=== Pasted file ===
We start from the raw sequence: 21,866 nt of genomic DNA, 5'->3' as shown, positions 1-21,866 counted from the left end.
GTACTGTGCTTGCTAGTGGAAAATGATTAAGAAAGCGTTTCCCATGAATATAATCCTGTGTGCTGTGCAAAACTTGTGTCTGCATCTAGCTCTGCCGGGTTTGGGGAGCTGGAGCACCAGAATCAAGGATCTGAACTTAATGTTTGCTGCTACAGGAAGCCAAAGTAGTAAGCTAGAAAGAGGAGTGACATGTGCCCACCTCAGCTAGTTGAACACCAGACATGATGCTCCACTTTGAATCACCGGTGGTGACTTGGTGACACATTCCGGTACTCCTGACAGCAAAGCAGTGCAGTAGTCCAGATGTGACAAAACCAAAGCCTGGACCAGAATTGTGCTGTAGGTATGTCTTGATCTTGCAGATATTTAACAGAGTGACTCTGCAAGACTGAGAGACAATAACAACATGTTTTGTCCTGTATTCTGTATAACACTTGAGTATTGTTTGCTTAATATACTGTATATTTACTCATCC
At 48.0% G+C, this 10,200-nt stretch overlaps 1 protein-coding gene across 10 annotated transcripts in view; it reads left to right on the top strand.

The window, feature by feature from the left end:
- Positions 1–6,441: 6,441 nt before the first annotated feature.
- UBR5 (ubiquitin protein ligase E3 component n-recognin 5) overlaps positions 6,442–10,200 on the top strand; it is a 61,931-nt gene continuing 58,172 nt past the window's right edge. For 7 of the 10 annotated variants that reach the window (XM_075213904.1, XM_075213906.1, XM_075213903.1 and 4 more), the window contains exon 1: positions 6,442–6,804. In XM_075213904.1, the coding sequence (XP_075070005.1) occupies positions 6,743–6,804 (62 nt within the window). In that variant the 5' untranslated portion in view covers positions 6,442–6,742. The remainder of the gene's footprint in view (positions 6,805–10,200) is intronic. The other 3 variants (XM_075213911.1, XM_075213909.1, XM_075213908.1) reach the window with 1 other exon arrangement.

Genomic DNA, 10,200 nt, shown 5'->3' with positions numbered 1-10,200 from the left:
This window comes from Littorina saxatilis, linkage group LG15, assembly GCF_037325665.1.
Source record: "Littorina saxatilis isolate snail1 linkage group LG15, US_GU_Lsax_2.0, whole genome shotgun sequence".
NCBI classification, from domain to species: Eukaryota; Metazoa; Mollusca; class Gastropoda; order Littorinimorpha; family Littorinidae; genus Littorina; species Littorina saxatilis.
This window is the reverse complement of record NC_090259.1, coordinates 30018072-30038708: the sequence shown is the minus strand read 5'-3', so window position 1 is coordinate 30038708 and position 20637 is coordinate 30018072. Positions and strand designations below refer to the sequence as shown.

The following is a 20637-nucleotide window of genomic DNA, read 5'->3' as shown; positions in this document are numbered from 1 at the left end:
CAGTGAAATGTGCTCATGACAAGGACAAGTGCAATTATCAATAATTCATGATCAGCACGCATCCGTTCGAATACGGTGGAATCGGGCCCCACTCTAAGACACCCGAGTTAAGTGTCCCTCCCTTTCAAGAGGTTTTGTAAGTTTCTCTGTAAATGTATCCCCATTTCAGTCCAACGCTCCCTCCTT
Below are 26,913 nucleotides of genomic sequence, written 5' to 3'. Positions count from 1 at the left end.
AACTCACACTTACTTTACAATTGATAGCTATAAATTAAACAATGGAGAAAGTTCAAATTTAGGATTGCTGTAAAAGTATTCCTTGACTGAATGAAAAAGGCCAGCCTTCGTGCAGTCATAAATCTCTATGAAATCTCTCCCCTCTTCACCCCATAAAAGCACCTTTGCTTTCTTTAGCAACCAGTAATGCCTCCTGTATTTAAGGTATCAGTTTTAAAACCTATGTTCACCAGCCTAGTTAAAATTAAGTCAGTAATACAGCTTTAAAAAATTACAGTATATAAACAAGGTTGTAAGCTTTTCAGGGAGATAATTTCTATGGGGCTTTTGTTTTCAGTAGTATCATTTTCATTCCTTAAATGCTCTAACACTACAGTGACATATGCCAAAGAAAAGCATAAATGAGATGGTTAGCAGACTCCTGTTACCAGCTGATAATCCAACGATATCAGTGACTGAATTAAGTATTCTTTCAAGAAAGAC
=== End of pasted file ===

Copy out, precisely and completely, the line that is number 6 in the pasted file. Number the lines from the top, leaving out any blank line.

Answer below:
- UBR5 (ubiquitin protein ligase E3 component n-recognin 5) overlaps positions 6,442–10,200 on the top strand; it is a 61,931-nt gene continuing 58,172 nt past the window's right edge. For 7 of the 10 annotated variants that reach the window (XM_075213904.1, XM_075213906.1, XM_075213903.1 and 4 more), the window contains exon 1: positions 6,442–6,804. In XM_075213904.1, the coding sequence (XP_075070005.1) occupies positions 6,743–6,804 (62 nt within the window). In that variant the 5' untranslated portion in view covers positions 6,442–6,742. The remainder of the gene's footprint in view (positions 6,805–10,200) is intronic. The other 3 variants (XM_075213911.1, XM_075213909.1, XM_075213908.1) reach the window with 1 other exon arrangement.